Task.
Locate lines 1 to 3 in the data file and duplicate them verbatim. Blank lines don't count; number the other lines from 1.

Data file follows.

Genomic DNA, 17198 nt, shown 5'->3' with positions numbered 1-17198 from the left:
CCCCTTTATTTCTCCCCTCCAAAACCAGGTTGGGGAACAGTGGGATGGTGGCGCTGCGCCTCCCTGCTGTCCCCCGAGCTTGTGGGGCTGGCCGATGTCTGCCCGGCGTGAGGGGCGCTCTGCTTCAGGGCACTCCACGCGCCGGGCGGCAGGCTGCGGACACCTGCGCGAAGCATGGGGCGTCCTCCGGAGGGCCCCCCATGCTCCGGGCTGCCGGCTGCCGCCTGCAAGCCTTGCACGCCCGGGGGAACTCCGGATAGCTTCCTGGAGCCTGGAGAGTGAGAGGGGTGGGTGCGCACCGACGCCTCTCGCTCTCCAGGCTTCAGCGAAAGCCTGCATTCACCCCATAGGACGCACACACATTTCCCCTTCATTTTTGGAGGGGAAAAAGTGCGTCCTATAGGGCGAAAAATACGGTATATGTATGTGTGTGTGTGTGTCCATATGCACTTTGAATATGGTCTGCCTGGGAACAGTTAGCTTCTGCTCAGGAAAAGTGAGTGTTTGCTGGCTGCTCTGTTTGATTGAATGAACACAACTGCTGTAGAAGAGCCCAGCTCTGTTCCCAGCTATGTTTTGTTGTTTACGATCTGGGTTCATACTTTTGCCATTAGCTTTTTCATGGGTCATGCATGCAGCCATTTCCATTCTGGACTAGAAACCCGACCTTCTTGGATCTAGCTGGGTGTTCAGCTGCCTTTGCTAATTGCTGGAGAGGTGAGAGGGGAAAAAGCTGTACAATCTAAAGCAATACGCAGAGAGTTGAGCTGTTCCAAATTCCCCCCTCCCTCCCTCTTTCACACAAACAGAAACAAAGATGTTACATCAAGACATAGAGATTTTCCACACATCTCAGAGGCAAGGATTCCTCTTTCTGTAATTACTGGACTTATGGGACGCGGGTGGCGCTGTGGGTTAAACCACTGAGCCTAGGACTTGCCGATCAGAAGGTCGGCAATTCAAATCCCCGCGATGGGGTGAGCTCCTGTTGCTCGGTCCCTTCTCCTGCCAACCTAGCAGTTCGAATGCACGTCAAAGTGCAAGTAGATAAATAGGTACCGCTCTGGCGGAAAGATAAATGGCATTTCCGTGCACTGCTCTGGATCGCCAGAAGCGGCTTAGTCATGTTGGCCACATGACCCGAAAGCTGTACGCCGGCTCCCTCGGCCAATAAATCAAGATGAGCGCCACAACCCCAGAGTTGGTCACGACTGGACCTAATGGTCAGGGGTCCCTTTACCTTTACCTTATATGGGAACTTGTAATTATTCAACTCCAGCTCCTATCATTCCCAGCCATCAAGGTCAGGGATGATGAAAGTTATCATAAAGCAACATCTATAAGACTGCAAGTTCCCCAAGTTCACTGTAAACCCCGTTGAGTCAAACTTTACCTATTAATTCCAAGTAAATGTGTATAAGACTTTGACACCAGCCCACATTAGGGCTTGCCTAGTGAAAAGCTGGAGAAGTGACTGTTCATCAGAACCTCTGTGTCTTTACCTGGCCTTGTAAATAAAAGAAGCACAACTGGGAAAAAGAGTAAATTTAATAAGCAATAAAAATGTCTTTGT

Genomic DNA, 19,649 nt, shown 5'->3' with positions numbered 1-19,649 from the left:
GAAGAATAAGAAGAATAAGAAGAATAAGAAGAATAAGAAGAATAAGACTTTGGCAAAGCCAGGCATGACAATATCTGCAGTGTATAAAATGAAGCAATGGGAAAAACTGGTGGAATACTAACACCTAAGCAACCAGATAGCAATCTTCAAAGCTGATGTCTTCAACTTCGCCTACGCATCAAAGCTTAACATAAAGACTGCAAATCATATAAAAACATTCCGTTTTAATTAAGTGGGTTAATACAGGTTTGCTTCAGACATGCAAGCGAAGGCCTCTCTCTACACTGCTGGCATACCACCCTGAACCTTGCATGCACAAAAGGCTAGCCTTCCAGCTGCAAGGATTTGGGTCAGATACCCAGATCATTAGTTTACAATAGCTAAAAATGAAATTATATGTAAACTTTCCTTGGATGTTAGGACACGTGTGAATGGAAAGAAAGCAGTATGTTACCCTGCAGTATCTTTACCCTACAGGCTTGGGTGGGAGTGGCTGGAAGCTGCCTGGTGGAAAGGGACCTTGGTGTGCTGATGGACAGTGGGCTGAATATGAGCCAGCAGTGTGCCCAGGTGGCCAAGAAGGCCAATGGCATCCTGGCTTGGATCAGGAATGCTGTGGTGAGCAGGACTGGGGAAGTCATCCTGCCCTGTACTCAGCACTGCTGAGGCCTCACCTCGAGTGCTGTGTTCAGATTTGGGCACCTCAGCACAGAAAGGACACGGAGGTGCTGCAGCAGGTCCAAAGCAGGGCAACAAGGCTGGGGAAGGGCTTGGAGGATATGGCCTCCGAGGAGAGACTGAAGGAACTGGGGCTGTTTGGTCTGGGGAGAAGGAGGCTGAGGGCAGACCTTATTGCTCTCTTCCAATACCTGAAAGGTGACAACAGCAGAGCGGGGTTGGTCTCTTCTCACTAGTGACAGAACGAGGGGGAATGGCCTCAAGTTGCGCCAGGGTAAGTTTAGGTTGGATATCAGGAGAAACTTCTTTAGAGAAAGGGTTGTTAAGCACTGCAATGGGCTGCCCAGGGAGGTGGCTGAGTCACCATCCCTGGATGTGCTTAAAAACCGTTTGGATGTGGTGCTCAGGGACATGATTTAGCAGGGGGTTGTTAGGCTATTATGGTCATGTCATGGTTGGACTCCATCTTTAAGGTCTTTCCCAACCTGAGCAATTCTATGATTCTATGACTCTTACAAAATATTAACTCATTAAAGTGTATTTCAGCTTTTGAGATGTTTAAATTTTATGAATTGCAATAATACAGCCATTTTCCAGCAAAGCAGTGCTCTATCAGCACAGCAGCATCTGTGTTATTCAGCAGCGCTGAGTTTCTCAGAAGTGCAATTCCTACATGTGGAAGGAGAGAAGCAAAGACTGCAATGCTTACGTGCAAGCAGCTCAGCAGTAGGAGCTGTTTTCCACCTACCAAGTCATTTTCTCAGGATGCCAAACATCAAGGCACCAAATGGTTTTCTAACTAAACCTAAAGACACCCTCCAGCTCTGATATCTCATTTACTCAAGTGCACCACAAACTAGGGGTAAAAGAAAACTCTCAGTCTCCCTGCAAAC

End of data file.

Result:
Genomic DNA, 17198 nt, shown 5'->3' with positions numbered 1-17198 from the left:
CCCCTTTATTTCTCCCCTCCAAAACCAGGTTGGGGAACAGTGGGATGGTGGCGCTGCGCCTCCCTGCTGTCCCCCGAGCTTGTGGGGCTGGCCGATGTCTGCCCGGCGTGAGGGGCGCTCTGCTTCAGGGCACTCCACGCGCCGGGCGGCAGGCTGCGGACACCTGCGCGAAGCATGGGGCGTCCTCCGGAGGGCCCCCCATGCTCCGGGCTGCCGGCTGCCGCCTGCAAGCCTTGCACGCCCGGGGGAACTCCGGATAGCTTCCTGGAGCCTGGAGAGTGAGAGGGGTGGGTGCGCACCGACGCCTCTCGCTCTCCAGGCTTCAGCGAAAGCCTGCATTCACCCCATAGGACGCACACACATTTCCCCTTCATTTTTGGAGGGGAAAAAGTGCGTCCTATAGGGCGAAAAATACGGTATATGTATGTGTGTGTGTGTGTCCATATGCACTTTGAATATGGTCTGCCTGGGAACAGTTAGCTTCTGCTCAGGAAAAGTGAGTGTTTGCTGGCTGCTCTGTTTGATTGAATGAACACAACTGCTGTAGAAGAGCCCAGCTCTGTTCCCAGCTATGTTTTGTTGTTTACGATCTGGGTTCATACTTTTGCCATTAGCTTTTTCATGGGTCATGCATGCAGCCATTTCCATTCTGGACTAGAAACCCGACCTTCTTGGATCTAGCTGGGTGTTCAGCTGCCTTTGCTAATTGCTGGAGAGGTGAGAGGGGAAAAAGCTGTACAATCTAAAGCAATACGCAGAGAGTTGAGCTGTTCCAAATTCCCCCCTCCCTCCCTCTTTCACACAAACAGAAACAAAGATGTTACATCAAGACATAGAGATTTTCCACACATCTCAGAGGCAAGGATTCCTCTTTCTGTAATTACTGGACTTATGGGACGCGGGTGGCGCTGTGGGTTAAACCACTGAGCCTAGGACTTGCCGATCAGAAGGTCGGCAATTCAAATCCCCGCGATGGGGTGAGCTCCTGTTGCTCGGTCCCTTCTCCTGCCAACCTAGCAGTTCGAATGCACGTCAAAGTGCAAGTAGATAAATAGGTACCGCTCTGGCGGAAAGATAAATGGCATTTCCGTGCACTGCTCTGGATCGCCAGAAGCGGCTTAGTCATGTTGGCCACATGACCCGAAAGCTGTACGCCGGCTCCCTCGGCCAATAAATCAAGATGAGCGCCACAACCCCAGAGTTGGTCACGACTGGACCTAATGGTCAGGGGTCCCTTTACCTTTACCTTATATGGGAACTTGTAATTATTCAACTCCAGCTCCTATCATTCCCAGCCATCAAGGTCAGGGATGATGAAAGTTATCATAAAGCAACATCTATAAGACTGCAAGTTCCCCAAGTTCACTGTAAACCCCGTTGAGTCAAACTTTACCTATTAATTCCAAGTAAATGTGTATAAGACTTTGACACCAGCCCACATTAGGGCTTGCCTAGTGAAAAGCTGGAGAAGTGACTGTTCATCAGAACCTCTGTGTCTTTACCTGGCCTTGTAAATAAAAGAAGCACAACTGGGAAAAAGAGTAAATTTAATAAGCAATAAAAATGTCTTTGT

Genomic DNA, 19,649 nt, shown 5'->3' with positions numbered 1-19,649 from the left: